Tasting The Rainbow: Pride Yet Impatience Is Not A Good Look

Tasting The Rainbow: Pride Yet Impatience Is Not A Good Look

Being a snob is not becoming of a Pride Activist.

Now that May is here, it's exactly a month before LGBT Pride here in Cleveland.

The first few times I went to Pride, I was just an attendee. I marched with groups in the community that I was close to and stayed from start to finish.

The lineup and Opening Rally for Pride used to be on E.18th and Euclid. Then came the long march to Voinovich Park. We walked up Euclid, through Public Square, up to Ontario, in front of City Hall, then down E.9th to the park. It was a long and hot walk or a long and wet walk of Pride that was rained out.

Since my first march in 2002, my bisexual orientation has remained constant while my sexuality has not. In my 20s I actively pursued women for relationships. I went back and forth between wanting to form monogamous or polyamorous partnerships. I connected with the asexual community.

When I started running groups myself, Pride became more of a marketing tool than a place to openly be who I was. Now the time beforehand is used to try and gather money for a booth, marketing materials, and items for sale.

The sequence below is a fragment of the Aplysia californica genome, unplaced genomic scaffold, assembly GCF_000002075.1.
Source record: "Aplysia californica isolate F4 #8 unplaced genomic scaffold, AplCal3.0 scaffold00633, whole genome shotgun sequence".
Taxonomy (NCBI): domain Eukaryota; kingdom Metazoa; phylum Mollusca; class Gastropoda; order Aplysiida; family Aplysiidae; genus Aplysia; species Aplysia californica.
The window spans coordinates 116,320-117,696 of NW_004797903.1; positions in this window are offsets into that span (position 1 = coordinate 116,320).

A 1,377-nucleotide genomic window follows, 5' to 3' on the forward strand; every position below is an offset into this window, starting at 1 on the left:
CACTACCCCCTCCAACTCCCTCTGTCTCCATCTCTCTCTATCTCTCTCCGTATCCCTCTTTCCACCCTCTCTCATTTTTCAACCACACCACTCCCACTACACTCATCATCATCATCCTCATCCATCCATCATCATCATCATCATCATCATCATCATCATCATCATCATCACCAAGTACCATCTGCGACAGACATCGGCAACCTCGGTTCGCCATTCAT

Preparing for a day of fun and possibly finding love has taken a back seat to activism. Some years this sacrifice is easier than others.

This year I feel the sacrifice already.

As I get older and more concrete and adamant about what I want, not finding those things have depressed me greatly. I feel selfish enough to want to enjoy the fruits of 15 years of activist labor. I want to prove to the world that what we fight for guarantees a happy ending.

Unfortunately, these same desires of mine cause my own pride to diminish as I only seem to come across everyone I'm not interested in. In being pickier, I've become more judgmental and jaded of the new generation of LGBT people and of those who come out later in life. I know what I want, and I'm pretty stuck up towards those who don't fit what I'm looking for.

If someone is not in my age range? No. Thank You. If someone doesn't live in Ohio? I'll pass. If someone who is poly and already in a relationship yet wants my attention? I leave them alone. Someone with children? I'm good. Someone bicurious or heteroflexible wants a relationship? None of that. Someone, who's come out late in life wants to date me? I don't think so.

However, I remain steadfast in my resolve to work on myself so I can be someone that others are proud to be with. I wouldn't want to be with someone who looked down on everyone before I came along. What would that say about them? What would that say about me accepting that behavior and being with them anyways? Nothing good. I can't be who I wouldn't want to be with.

In order to show people your pride, you have to be good with your pride. That's who I want to be.

Cover Image Credit: Sydney Troxell

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A Letter To The Tomboy I Used To Be

To that girl with the baseball hat, board shorts, and grass stains, thank you.

To the tomboy I used to be,

Thank you so much for making me the strong, beautiful, determined, and badass girl I am today. I am proud of who you've become. It is because of you that I can stand on my own two feet. It is because of you that I am not afraid to stand up for what I believe in. And for that, I am eternally grateful.